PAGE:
Nutrition Policy Gap Analysis
The world’s highest concentration of under nutrition is found in South Asia and sub-Saharan Africa. The majority of nutritionally vulnerable populations in both the regions is dependent in some way upon agriculture as a primary source of livelihood. The agriculture sector and wider agri-food system is considered to be central for sustained progress in reducing under nutrition – and yet not enough is known about how to unleash this potential. Globally, there is a scarcity of information on wider political, institutional and policy-related challenges relating to the agriculture-nutrition nexus. Contextualized research into policy processes and the political economy of agriculture and nutrition is needed to better characterize “enabling environments” for Nutrition Sensitive Agriculture (NSA), and how these environments can be shaped and sustained.
Despite rich and growing agricultural production, Pakistan is grappling with major levels of food insecurity and undernourishment, poverty, and gender inequalities. In 2014–2016, the proportion of undernourished people in the total population was 22% i.e. more than 41.4 million people were found undernourished in Pakistan. The situation in Pakistan is a cause for serious concern which was also confirmed by the National Nutrition Survey 2011, that brought to light widespread nutritional deficiencies especially among women and children. Nutrition is a multi-sectoral issue and while there is much greater recognition of nutrition after 18th constitutional amendment and devolution of major sectors to the provinces, the progress on reducing deficiencies is quite slow. There has been an increasing focus on developing key frameworks to guide nutrition efforts to address under-nutrition, including Pakistan Integrated Nutrition Strategy (PINS) and Inter-sectoral Nutrition Strategies at the provincial level. The complex role of how agricultural policies can effectively address nutrition is not yet well understood. There is considerable conceptual knowledge on this topic, but little understanding of how to carry concepts and policy objectives into effective implementation and delivery of food-based approaches that impact nutritional status of population. Policies and programmes are clearly relevant, but the tangible impact of food processing, storage, and transformation, into improvements in dietary patterns and nutritional outcomes is fragmented.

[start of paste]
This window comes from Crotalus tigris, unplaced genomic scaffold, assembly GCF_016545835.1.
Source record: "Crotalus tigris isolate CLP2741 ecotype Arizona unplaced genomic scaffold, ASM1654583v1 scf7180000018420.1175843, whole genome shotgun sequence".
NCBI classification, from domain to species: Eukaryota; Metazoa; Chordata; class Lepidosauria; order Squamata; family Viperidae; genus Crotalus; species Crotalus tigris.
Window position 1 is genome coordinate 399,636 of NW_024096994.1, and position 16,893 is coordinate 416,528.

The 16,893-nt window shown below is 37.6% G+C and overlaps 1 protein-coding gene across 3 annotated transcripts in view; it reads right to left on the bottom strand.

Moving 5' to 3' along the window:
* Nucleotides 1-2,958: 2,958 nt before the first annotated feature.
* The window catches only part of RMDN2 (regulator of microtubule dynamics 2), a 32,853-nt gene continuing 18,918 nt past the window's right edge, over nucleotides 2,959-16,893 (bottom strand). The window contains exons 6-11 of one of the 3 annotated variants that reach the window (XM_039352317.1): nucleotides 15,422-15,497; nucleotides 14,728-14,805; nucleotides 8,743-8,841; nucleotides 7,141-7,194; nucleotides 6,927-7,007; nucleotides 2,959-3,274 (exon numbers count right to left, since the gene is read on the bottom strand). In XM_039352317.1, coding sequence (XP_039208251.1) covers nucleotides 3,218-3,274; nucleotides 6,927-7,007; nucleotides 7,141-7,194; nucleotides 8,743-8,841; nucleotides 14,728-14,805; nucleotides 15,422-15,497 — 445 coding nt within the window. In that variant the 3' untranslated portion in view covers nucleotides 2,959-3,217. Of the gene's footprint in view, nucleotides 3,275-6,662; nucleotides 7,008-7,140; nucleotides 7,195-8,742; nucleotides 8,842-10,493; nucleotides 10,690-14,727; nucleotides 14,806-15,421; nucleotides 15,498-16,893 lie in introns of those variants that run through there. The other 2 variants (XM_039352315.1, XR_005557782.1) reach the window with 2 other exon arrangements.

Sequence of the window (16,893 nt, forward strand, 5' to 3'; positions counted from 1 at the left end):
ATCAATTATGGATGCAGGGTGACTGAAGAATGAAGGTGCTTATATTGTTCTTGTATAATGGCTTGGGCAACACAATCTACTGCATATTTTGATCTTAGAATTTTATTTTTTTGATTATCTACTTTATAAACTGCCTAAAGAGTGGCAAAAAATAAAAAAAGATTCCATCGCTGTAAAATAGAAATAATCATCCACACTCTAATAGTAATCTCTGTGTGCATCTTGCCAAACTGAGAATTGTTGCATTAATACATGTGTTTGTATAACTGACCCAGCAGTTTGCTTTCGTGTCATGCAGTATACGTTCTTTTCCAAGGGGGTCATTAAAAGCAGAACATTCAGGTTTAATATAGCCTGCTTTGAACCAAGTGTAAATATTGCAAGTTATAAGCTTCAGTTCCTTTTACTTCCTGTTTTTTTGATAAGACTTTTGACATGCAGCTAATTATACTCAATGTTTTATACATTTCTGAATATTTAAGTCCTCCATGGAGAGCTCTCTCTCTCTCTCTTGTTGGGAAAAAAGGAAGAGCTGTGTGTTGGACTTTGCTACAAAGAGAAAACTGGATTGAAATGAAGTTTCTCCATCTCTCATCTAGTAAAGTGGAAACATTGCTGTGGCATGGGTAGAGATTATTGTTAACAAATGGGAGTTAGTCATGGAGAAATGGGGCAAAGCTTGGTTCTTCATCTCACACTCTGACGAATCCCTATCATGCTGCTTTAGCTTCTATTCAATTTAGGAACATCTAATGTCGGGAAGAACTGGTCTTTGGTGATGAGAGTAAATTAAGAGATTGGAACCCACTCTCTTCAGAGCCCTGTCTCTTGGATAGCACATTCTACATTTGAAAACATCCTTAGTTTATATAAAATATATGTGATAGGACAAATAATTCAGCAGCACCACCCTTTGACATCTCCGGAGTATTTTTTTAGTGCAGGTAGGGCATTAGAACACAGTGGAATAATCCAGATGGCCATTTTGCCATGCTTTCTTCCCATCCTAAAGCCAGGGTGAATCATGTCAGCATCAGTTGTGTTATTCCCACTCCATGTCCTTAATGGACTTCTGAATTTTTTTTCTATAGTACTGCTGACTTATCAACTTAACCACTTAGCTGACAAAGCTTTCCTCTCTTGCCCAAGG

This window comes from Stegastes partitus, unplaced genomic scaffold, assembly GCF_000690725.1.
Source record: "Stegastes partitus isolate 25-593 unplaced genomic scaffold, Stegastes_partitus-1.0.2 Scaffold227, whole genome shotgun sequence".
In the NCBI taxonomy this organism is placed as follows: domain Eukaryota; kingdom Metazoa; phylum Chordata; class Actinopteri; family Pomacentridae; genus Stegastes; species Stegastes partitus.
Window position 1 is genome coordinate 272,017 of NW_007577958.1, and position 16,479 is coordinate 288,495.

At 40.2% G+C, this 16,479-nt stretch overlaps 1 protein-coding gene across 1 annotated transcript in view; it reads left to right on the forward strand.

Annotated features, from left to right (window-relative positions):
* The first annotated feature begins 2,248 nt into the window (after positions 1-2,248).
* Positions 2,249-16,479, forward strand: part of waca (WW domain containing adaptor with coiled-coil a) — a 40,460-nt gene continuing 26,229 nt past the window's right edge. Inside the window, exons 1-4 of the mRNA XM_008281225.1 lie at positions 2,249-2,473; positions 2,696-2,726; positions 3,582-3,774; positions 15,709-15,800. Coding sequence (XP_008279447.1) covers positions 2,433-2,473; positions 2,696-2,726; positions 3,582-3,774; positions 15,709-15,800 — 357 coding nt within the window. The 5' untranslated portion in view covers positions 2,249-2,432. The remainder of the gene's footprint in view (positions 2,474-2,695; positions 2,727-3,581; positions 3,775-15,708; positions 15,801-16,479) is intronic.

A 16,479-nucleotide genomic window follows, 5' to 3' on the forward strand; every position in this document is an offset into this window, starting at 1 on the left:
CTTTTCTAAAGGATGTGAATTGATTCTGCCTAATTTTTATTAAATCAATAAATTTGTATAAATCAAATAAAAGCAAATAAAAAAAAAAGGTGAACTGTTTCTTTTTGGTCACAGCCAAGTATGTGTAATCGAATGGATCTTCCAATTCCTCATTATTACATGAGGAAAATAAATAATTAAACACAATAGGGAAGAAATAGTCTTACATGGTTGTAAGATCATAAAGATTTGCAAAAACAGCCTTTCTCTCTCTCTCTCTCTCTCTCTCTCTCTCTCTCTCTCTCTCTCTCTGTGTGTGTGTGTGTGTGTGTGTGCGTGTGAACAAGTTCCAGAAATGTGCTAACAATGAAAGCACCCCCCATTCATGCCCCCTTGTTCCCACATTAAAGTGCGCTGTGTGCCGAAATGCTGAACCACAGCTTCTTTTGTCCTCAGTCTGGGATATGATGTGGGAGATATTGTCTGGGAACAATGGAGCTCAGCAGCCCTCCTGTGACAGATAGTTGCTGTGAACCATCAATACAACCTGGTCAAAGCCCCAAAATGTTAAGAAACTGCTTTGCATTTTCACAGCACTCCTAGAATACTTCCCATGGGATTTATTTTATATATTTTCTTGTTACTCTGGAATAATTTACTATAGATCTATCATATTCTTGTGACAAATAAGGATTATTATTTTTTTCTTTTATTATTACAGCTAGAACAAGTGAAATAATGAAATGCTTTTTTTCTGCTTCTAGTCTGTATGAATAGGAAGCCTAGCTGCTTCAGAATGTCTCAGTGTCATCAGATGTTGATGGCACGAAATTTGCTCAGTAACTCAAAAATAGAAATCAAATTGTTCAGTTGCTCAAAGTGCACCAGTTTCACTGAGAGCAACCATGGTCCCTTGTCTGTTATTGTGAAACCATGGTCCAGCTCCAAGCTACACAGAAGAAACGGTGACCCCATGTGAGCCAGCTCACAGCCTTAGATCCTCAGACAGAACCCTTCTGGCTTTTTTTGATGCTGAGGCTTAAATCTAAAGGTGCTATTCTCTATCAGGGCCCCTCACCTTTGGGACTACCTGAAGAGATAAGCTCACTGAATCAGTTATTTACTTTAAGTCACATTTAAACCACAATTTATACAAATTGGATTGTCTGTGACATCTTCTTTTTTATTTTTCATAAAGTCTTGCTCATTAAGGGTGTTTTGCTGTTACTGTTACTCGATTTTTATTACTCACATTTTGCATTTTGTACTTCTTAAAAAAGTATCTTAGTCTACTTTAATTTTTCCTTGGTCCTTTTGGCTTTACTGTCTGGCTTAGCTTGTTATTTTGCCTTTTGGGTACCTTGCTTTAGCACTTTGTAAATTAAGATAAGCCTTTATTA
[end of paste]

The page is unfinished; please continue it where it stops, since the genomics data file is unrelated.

The purpose of this analysis is to contribute to the on-going dialogue on our understanding of multisectoral challenges in achieving effective nutrition, role of agriculture in improving nutrition, food policies, and commitments. Relevant policies at National level and from Khyber Pakhtunkhwa (including nutrition, health, agriculture, climate change and water) were reviewed for their comprehensiveness and nutrition sensitivity and specificity. Our review suggests that nutrition is mostly viewed in isolation. For instance the interconnectedness of agriculture or water and their impact on improving nutrition is not yet clear in any of the policies. KP Multi-Sectoral Integrated Nutrition Strategy is an exception – however sectoral policies seem uninformed of the commitments made in the strategy.
In order to improve the situation of nutrition as a multi-dimensional subject, three broad areas – namely Policy, Programmes’ design, and Implementation – require long term commitment and proactive actions by all stakeholders including government, private sector, civil society, academia, media and International development agencies. The main areas of focus include advocacy and technical support for integrating nutrition across relevant policies, building technical capacity of people involved in programmes’ design and implementation, incorporating a robust monitoring and accountability mechanism at all levels, increased focus on inter connectedness across relevant sectors for nutrition sensitive interventions and translating policies and programmes into actions.
This study has been conducted under the auspices of Nutrition in Mountain Agro-ecosystems (NMA) project (2015-2018) financed by SDC Global Programme for Food Security (GPFS) to IFOAM and partners for five countries including Pakistan. HELVETAS Swiss Intercooperation implements NMA in Pakistan. The NMA project replicates and scales sustainable agriculture practices in mountain ecosystems to promote improved nutrition and resilience driven by an action network of empowered rural service providers aiming at a broad impact on micro and national levels.
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